Sunday, March 20, 2011

How feminists "expand the definition" of sexual assault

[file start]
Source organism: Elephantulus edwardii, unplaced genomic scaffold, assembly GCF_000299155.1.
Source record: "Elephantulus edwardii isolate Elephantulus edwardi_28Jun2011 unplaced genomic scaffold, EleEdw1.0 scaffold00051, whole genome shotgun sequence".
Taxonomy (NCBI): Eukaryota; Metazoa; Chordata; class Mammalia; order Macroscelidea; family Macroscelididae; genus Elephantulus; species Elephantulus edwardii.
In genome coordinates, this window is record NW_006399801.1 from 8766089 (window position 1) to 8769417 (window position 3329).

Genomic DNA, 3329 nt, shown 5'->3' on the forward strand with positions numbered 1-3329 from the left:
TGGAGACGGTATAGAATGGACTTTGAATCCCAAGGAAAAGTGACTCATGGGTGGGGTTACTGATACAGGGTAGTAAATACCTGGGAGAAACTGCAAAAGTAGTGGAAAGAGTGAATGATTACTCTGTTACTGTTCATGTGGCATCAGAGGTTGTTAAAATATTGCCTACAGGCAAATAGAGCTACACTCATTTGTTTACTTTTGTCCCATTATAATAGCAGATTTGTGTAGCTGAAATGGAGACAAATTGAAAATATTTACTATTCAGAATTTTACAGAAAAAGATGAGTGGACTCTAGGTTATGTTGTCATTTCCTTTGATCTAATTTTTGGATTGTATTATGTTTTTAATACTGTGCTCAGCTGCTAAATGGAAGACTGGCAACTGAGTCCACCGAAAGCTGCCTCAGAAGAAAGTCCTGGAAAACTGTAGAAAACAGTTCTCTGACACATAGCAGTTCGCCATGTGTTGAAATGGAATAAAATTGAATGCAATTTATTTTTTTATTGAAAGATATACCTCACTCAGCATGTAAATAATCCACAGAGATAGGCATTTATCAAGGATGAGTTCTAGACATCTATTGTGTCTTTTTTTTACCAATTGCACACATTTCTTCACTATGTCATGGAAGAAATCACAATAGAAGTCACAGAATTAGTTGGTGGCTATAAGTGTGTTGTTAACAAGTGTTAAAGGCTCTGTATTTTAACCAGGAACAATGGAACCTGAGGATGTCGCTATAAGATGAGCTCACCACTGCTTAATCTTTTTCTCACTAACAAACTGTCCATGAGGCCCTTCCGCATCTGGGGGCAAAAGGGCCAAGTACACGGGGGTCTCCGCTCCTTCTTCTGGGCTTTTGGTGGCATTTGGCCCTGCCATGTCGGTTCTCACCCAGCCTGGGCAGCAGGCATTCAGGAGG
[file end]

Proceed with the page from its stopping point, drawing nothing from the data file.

I hear and read this phrase a lot from pseudo-feminists (people, especially women, who call themselves feminists and use that as an excuse to criticize and disagree with just about everything feminism stands for), anti-feminists (same as pseudo-feminists, but they don't claim to be feminists), men's rights activists (anti-feminists who claim that men, not women, are oppressed), turncoats (they used to identify as feminists, and perhaps still do, and used to pretend to support feminist theory and philosophy, but are now pseudo-feminists, anti-feminists, or men's rights activists). First of all, let's be clear: I am in no way purporting that the continued expansion of the definition of sexual assault couldn't lead us down a dangerous road. If, for example, sexual assault included all anal sex (which, by the way, is a hell of a lot more likely to come from religious Right-wing fanatics than from feminists), or, in a rather mangled quote misattributed to feminist Catharine McKinnon (it was Andrea Dworkin), that all consensual sex between a woman and man is rape (and that wasn't what she meant), there is cause for concern.